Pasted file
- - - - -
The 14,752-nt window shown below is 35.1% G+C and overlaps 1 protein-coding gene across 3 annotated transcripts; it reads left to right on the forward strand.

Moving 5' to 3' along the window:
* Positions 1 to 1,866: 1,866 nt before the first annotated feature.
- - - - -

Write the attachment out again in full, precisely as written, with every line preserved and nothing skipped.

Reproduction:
The 14,752-nt window shown below is 35.1% G+C and overlaps 1 protein-coding gene across 3 annotated transcripts; it reads left to right on the forward strand.

Moving 5' to 3' along the window:
* Positions 1 to 1,866: 1,866 nt before the first annotated feature.